“I think all countries face their own kind of censorship and conversations are always necessary to make sense of this world. Communication is the key to understanding.”
You are the founder of the Ubud Writers Festival, an idea which came to you in the wake of the Bali bombings. What made you think of a writer’s festival as a way to bring visitors back to Bali?
After the Bali bombings in 2002, the community was devastated. At the time I remembered thinking, we have to find a way to survive and in order to bring guests back, it has to be something meaningful. I wanted to create an event that would bring people together, the right sort of people, to experience the magic of Ubud and Bali, lift the jaded spirits of the community and of course provide an economic benefit. At the time I was in the final stages of editing my memoir and was already connecting with writer’s festivals in Australia so I naturally decided on a writer’s festival in Ubud. It seemed the perfect event to hold here.
Did you believe that literature could help fight the fear that was left in the aftermath of the Bali bombings? How?
Literature pushes all boundaries and writers challenge the norm. Writers can create the fear as much as they can dissolve it.
What was your main concern in starting a writer’s festival?
What were the initial challenges and how did you over come them? Initial challenges were funding, and continue to be so, and I guess back then, it was also finding staff with Festival experience. We seek sponsorship every year and are as creative as we can be but we always struggle. For staff, we mentored them alongside professionals and now have a talented local team.
What is role does a writers festival play in society? How important are they and do you think they make an important contribution?
Nowadays writer’s festivals are the salons of the modern world where you can discuss the world’s most pressing issues. People are thirsty for discussion and for hearing about the “others”. The contribution they make is enormous and life changing for some.
Is it even more important to host writer’s festivals in countries that face censorship or limited freedom of expression?
I think all countries face their own kind of censorship and conversations are always necessary to make sense of this world. Communication is the key to understanding.
Have you noticed a change in the local community in last fourteen years? If yes, what?
I have noticed a physical change in the local community. Businesses are now being created by those from out of town, non-Balinese, and the danger is that they will diffuse the very nature of this quaint town. It’s the people that make Bali special and I worry that all these new businesses run by non-Indonesians will dissolve that special, unique Ubud flavour.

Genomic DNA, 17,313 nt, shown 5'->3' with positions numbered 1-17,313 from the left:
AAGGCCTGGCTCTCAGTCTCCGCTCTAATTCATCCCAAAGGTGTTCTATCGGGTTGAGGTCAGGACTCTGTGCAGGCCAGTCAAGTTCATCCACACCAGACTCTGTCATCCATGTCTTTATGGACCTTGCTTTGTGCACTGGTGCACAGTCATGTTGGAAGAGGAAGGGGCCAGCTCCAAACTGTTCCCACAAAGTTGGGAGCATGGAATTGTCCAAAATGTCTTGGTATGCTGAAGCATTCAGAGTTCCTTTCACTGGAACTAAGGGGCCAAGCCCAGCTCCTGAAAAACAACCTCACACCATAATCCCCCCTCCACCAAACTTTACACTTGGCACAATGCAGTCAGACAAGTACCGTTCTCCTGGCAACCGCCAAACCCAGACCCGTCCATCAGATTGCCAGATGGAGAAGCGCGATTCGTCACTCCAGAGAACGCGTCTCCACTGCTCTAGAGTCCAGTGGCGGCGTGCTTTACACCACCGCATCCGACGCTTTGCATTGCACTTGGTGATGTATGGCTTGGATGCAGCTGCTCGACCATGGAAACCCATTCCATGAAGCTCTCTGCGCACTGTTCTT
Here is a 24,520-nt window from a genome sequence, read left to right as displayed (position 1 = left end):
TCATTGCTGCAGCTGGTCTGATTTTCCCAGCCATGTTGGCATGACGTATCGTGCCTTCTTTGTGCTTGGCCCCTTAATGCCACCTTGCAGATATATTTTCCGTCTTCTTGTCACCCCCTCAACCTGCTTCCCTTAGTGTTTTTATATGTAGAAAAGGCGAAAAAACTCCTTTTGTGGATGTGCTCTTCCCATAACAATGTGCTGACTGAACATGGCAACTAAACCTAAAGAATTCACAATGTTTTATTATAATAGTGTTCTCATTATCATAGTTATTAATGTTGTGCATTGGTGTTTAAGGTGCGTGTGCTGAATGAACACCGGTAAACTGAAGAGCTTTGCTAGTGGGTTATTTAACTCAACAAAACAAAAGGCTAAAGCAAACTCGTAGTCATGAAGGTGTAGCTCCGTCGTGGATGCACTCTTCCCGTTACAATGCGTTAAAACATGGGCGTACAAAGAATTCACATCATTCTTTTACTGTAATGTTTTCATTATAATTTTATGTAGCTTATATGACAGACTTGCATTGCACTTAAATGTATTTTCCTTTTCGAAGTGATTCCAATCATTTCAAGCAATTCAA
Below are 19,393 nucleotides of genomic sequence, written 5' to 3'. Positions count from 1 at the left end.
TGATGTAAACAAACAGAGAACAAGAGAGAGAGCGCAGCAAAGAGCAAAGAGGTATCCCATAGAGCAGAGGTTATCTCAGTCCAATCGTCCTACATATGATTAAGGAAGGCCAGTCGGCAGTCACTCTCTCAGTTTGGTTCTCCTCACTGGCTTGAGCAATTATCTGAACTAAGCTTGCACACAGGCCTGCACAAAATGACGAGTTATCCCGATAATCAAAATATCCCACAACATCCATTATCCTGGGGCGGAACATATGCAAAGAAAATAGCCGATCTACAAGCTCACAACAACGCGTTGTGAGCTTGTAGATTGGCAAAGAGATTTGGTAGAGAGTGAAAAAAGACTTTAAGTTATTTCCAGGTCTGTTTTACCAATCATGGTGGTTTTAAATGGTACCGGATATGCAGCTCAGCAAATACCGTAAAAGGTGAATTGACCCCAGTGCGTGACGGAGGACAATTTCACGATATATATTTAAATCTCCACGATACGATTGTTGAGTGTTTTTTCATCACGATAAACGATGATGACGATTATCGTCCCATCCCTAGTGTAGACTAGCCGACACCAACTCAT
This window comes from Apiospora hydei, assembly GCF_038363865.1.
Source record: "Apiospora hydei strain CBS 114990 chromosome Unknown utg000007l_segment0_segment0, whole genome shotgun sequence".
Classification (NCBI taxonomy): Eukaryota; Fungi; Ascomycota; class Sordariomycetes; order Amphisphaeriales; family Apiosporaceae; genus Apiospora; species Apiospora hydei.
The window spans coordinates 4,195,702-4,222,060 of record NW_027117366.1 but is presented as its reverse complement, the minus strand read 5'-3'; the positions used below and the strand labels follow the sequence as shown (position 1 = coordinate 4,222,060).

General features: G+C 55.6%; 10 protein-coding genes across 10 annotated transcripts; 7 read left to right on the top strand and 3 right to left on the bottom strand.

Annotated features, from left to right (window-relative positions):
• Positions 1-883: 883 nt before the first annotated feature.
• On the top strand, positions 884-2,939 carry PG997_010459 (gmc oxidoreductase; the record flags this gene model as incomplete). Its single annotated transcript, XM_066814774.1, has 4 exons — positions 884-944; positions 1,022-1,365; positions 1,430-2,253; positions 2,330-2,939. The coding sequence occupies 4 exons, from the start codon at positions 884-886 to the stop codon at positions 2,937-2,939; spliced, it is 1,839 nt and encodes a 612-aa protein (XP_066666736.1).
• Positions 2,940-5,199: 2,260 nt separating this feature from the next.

Did it take courage to start the writer’s festival? Was it hard to get people to understand your vision in the initial stages?
It wasn’t easy starting the Festival but my husband supported me all the way and bore the brunt of dissatisfaction or objection in the community. People had no idea what it was back then but that has changed now. I knew it would take time for people to understand the vision but also knew that once they did, all would be well.
What is the single biggest challenge that the festival faces year in year out?
The Festival faces challenges we can never anticipate. This year we have been rocked to the core by the volcanic activity of Gunung Agung. Our sales sadly have been affected and when nature is concerned there is not much we can do. We continue to promote the Festival and have some strategies in place to encourage more sales.
What do you think the festival’s impact has been on contemporary Indonesian literature?
I do believe that this has been a growth in literature because of the Festival, especially among young people who seem to be writing more than ever.
Describe the most demanding (but no names please) diva situation/s you’ve encountered, if any?
Everyone has been extremely well behaved but maybe the biggest Diva act was when one of the leading authors threw a tantrum when lunch was not provided and simply flew home. We were a bit confused by that one!
Which novelist or writer would you regard as Indonesia’s most significant and important writer?
Up to date, I would think Pramoedya Ananta Toer is Indonesia’s most significant writer and his work was banned until recently. Eka Kurniawan is the next rising star.
Have you ever considered stepping aside from your role at UWRF and handing the reigns to someone else?
I haven’t really thought about stepping down because the Festival is my baby. It would be like walking out on your children! But I imagine in years to come that I might hand the Director title over but that will be a wage the Festival probably can’t afford. Right now I am still a volunteer!